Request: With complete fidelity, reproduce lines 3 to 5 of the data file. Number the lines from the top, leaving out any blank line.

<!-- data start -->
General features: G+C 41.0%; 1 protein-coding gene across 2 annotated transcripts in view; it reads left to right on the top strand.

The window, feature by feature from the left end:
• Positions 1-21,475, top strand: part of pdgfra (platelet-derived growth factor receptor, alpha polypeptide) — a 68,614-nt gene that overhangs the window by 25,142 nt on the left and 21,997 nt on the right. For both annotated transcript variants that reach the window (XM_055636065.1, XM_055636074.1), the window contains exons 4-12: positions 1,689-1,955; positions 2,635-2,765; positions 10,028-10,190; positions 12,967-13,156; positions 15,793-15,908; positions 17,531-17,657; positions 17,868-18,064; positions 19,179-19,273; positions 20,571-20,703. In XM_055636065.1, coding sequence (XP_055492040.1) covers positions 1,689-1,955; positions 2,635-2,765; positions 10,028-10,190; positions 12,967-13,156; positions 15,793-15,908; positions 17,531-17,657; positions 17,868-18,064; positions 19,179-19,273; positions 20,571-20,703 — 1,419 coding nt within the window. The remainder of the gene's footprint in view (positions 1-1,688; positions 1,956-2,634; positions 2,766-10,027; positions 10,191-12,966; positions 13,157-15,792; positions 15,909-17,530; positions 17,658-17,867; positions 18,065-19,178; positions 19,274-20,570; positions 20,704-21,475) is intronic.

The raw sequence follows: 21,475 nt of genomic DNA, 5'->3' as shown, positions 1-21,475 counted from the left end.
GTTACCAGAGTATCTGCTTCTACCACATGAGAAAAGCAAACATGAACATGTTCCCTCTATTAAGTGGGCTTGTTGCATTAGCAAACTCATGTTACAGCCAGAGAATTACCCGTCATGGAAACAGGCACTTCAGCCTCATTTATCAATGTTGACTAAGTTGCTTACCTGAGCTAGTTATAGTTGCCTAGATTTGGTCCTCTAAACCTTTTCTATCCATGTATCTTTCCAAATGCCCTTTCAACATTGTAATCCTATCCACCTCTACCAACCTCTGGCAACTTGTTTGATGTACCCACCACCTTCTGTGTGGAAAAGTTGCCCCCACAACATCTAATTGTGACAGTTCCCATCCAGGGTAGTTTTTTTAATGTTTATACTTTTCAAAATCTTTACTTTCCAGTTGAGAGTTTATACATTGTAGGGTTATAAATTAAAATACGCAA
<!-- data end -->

• Positions 1-21,475, top strand: part of pdgfra (platelet-derived growth factor receptor, alpha polypeptide) — a 68,614-nt gene that overhangs the window by 25,142 nt on the left and 21,997 nt on the right. For both annotated transcript variants that reach the window (XM_055636065.1, XM_055636074.1), the window contains exons 4-12: positions 1,689-1,955; positions 2,635-2,765; positions 10,028-10,190; positions 12,967-13,156; positions 15,793-15,908; positions 17,531-17,657; positions 17,868-18,064; positions 19,179-19,273; positions 20,571-20,703. In XM_055636065.1, coding sequence (XP_055492040.1) covers positions 1,689-1,955; positions 2,635-2,765; positions 10,028-10,190; positions 12,967-13,156; positions 15,793-15,908; positions 17,531-17,657; positions 17,868-18,064; positions 19,179-19,273; positions 20,571-20,703 — 1,419 coding nt within the window. The remainder of the gene's footprint in view (positions 1-1,688; positions 1,956-2,634; positions 2,766-10,027; positions 10,191-12,966; positions 13,157-15,792; positions 15,909-17,530; positions 17,658-17,867; positions 18,065-19,178; positions 19,274-20,570; positions 20,704-21,475) is intronic.

The raw sequence follows: 21,475 nt of genomic DNA, 5'->3' as shown, positions 1-21,475 counted from the left end.
GTTACCAGAGTATCTGCTTCTACCACATGAGAAAAGCAAACATGAACATGTTCCCTCTATTAAGTGGGCTTGTTGCATTAGCAAACTCATGTTACAGCCAGAGAATTACCCGTCATGGAAACAGGCACTTCAGCCTCATTTATCAATGTTGACTAAGTTGCTTACCTGAGCTAGTTATAGTTGCCTAGATTTGGTCCTCTAAACCTTTTCTATCCATGTATCTTTCCAAATGCCCTTTCAACATTGTAATCCTATCCACCTCTACCAACCTCTGGCAACTTGTTTGATGTACCCACCACCTTCTGTGTGGAAAAGTTGCCCCCACAACATCTAATTGTGACAGTTCCCATCCAGGGTAGTTTTTTTAATGTTTATACTTTTCAAAATCTTTACTTTCCAGTTGAGAGTTTATACATTGTAGGGTTATAAATTAAAATACGCAA